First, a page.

Chapter 5 - Tissues

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Chapter 5 - Tissues
Membranes, Muscle Tissues, and
Nervous Tissues
Types of Membranes
• Epithelial Membranes
– Thin, sheetlike structures
– Usually composed of epithelial and underlying
connective tissues
– Cover body surfaces and line body cavities
– 3 major types
• Serous
• Mucous
• Cutaneous
Types of Membranes
• Epithelial Membranes
– Serous Membranes
• Consist of a layer of simple squamous epithelium
(mesothelium) and a thin layer of loose connective
tissue
• Cells of the membrane secrete watery serous fluid
which helps lubricate membrane surfaces
• Line body cavities that do not open to the outside
– Form the inner linings of the thorax and abdomen and cover
the organs within these cavities
• Reduce friction between organs and cavity walls
Types of Membranes
• Epithelial Membranes
– Mucous Membranes
• Consists of epithelium overlying a layer of loose
connective tissue
– The type of epithelium varies with the location of the
membrane
• Goblet cells within the membrane secrete mucus
• Line the cavities and tubes that open to the outside of
the body
– Includes oral and nasal cavities, and the tubes of the digestive,
respiratory, urinary, and reproductive systems
Types of Membranes
• Epithelial Membranes
– Cutaneous Membranes
• More commonly called skin…will be covered in next
chapter
Types of Membranes
• Synovial Membranes
– Composed completely of connective tissue
– Line joints
Muscle Tissues
• General Characteristics
– Have elongated cells commonly termed muscle
fibers
– Contractile…can shorten and thicken
• As muscle tissues contract, they pull at their attached
ends which moves body parts
– 3 types
• Skeletal muscle tissue
• Smooth muscle tissue
• Cardiac muscle tissue
Muscle Tissues
• Skeletal Muscle Tissue
– Forms muscles that usually attach to bone and that
are controlled by conscious effort (so it is often called
voluntary muscle tissue)
– Consists of cells that are long and narrow (threadlike), have alternating light and dark cross-markings
called striations, and many nuclei (multinucleate)
– When stimulated by a nerve cell, protein filaments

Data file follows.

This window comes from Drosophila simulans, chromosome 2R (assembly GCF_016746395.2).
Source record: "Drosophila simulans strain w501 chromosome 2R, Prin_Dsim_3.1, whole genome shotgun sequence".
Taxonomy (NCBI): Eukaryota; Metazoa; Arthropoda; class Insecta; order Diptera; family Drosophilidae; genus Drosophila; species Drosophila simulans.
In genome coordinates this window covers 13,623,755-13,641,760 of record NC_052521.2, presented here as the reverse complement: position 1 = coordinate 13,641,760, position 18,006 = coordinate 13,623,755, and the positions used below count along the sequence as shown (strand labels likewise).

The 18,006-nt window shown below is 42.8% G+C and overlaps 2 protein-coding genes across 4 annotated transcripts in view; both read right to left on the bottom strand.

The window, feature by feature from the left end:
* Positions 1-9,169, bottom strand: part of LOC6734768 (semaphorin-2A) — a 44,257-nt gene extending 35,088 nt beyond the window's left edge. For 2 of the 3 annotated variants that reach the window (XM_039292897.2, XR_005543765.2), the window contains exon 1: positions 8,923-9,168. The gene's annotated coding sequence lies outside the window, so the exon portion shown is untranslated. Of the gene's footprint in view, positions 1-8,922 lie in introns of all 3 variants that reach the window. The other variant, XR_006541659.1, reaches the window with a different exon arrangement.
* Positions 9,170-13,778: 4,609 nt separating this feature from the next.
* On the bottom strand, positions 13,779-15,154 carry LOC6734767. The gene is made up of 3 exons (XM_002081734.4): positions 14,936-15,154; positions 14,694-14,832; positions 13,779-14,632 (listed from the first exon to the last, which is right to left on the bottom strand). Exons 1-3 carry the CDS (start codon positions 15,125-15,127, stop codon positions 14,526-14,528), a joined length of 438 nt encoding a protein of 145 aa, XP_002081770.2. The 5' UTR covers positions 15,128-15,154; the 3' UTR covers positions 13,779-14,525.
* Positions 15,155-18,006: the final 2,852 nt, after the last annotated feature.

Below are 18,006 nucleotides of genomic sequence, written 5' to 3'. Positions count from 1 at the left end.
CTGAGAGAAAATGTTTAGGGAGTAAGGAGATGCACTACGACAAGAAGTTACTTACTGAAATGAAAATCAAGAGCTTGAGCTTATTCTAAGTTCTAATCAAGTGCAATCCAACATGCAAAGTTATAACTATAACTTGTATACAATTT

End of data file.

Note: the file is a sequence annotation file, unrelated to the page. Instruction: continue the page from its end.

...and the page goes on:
within the muscle cell slide past one another causing
the muscle cell to contract
• Skeletal muscles move the head, trunk, and limbs and allow
us to make facial expressions, to write, to talk, to sing, to
chew, to swallow, and to breathe.
Skeletal Muscle Tissue
Muscle Tissues
• Smooth Muscle Tissue
– Has cells that lack striations, are shorter than those of
skeletal muscle, are spindle-shaped, and have a single,
centrally located nuclei
– Comprises the walls of hollow internal organs (such as
the stomach, intestines, urinary bladder, uterus, and
blood vessels)
– Usually cannot be stimulated to contract by conscious
effort (thus, it is termed involuntary)
• Examples of locations/functions:
– moves food through the digestive tract
– constricts blood vessels
– empties the bladder
Smooth Muscle Tissue
Muscle Tissues
• Cardiac Muscle Tissue
– Only found in the heart
– Has cells that are striated and branched, have one
nucleus, and are joined end-to-end, resulting in
complex networks
• Intercalated discs (a specialized intercellular junction found
only in cardiac tissue) are located where cells touch
– Is not controlled voluntarily and can continue to
function without being stimulated by nerve impulses
– Makes up the bulk of the heart and pumps blood
through the heart chambers and into blood vessels
Cardiac Muscle Tissue
Nervous Tissues
• Found in the brain, spinal cord, and peripheral
nerve cells.
• Contain two types of cells
– Neurons
– Neurological cells
Nervous Tissues
• Neurons
– Basic nerve cells
– Highly specialized
– Coordinate, regulate, and integrate many body
functions
– Sense certain types of changes in their
surroundings and respond to these changes by
transmitting nerve impulses along cellular
processes to other neurons or to the muscles and
glands they connect with
Nervous Tissues
• Neurological Cells
– Support and bind the components of nervous
tissue
– Carry on phagocytosis
– Help supply nutrients to neurons by connecting
them to blood vessels
– Play a role in cell-to-cell communications
– May give rise to neural stem cells
Nervous Tissues
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